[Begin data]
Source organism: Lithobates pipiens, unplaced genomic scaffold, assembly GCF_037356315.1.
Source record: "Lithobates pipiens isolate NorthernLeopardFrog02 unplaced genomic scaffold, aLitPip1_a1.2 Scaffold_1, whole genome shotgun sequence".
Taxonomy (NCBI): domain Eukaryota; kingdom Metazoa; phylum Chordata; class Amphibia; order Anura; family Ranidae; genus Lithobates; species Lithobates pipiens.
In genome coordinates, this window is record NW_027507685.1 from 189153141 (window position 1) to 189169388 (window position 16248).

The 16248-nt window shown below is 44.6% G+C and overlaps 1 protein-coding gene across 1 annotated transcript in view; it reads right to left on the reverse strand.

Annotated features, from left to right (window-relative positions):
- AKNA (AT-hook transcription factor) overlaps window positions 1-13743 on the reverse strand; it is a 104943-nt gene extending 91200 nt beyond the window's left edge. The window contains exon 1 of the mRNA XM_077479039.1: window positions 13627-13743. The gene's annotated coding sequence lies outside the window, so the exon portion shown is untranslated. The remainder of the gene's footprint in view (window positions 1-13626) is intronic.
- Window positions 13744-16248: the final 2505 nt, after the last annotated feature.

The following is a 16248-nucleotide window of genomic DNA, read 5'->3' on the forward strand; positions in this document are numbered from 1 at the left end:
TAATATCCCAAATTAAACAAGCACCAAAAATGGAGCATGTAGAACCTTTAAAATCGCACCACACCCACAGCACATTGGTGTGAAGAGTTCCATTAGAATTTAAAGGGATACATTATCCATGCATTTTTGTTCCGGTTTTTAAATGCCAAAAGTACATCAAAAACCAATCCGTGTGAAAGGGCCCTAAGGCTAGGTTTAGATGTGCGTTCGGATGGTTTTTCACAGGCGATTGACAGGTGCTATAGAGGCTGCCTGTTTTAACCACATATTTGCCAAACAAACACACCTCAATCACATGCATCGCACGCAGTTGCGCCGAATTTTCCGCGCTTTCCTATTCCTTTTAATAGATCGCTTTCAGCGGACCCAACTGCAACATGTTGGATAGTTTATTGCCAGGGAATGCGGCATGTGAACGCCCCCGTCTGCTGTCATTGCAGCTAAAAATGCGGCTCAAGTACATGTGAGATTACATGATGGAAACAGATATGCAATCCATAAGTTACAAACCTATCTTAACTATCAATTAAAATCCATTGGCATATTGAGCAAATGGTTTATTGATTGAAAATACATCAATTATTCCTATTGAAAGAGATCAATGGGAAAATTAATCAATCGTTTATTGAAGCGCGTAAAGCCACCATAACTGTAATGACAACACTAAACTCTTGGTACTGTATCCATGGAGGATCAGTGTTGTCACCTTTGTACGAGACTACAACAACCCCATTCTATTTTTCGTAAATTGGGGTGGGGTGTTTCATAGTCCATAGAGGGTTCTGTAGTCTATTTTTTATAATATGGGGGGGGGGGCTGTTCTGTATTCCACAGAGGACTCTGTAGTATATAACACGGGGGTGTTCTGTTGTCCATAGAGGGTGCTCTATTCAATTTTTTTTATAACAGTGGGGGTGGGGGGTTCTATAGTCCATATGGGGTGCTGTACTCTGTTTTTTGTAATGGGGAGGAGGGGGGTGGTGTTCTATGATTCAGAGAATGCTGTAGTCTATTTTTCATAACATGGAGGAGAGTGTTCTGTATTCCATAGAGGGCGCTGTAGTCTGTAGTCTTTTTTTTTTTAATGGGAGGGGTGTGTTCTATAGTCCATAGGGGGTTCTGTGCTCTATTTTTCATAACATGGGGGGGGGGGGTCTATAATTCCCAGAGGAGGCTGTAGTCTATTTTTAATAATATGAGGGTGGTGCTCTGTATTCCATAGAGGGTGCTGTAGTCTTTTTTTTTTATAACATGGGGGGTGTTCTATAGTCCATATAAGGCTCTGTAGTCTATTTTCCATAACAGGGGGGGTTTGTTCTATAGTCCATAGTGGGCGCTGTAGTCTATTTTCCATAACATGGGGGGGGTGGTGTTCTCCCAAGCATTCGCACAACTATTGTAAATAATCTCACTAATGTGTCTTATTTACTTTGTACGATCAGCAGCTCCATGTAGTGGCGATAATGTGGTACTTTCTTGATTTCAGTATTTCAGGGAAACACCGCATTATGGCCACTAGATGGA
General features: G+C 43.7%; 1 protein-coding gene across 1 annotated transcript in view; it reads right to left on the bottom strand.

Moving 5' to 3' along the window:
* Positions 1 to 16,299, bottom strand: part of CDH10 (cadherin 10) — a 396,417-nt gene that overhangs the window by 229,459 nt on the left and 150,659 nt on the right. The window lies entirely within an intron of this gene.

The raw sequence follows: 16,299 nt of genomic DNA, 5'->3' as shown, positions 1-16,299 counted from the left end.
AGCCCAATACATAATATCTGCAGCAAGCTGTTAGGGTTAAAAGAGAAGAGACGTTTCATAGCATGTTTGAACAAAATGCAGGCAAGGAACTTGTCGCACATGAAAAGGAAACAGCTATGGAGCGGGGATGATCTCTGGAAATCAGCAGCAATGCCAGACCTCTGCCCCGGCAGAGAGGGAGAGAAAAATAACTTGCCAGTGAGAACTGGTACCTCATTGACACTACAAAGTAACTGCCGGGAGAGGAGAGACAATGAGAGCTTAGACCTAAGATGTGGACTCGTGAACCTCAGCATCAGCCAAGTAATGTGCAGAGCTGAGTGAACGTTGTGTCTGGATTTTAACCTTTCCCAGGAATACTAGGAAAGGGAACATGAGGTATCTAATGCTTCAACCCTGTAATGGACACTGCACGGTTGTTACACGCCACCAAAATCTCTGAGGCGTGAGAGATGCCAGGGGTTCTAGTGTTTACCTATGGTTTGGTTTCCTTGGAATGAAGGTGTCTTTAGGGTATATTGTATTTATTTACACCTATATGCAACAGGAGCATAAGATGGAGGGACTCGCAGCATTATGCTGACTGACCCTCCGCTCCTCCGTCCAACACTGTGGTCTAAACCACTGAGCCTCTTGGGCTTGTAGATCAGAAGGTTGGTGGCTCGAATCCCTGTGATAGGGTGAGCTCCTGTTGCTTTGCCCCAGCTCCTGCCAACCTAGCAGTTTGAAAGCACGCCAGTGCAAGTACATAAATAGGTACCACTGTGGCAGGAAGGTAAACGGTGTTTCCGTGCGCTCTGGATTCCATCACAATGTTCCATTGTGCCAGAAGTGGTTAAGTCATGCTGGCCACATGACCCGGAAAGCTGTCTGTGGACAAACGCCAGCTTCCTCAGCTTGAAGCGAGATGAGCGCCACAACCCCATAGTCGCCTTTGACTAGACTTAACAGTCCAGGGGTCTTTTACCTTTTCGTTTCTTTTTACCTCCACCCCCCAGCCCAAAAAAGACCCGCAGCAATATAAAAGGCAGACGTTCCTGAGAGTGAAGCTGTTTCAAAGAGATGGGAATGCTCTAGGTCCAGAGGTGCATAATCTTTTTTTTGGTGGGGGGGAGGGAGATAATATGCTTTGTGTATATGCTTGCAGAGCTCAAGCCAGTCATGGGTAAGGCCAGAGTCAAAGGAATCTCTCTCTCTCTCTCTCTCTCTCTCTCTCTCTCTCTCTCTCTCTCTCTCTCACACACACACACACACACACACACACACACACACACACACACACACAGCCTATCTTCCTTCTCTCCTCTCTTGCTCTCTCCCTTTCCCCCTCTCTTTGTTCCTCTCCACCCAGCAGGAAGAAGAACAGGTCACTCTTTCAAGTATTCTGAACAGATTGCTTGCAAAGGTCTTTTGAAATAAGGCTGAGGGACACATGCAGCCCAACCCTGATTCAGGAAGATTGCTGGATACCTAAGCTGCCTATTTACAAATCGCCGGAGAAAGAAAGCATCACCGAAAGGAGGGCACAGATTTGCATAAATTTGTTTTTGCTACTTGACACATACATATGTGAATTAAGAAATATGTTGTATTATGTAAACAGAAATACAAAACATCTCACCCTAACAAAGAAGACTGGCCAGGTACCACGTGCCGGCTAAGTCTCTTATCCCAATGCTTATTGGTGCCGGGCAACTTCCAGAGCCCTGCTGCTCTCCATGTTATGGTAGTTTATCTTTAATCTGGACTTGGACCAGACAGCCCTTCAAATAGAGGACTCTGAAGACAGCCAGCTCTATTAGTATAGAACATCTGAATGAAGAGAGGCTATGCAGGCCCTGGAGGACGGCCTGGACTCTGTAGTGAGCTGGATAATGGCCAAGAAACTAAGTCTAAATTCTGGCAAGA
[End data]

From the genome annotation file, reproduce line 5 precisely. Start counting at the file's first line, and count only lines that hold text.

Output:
The 16248-nt window shown below is 44.6% G+C and overlaps 1 protein-coding gene across 1 annotated transcript in view; it reads right to left on the reverse strand.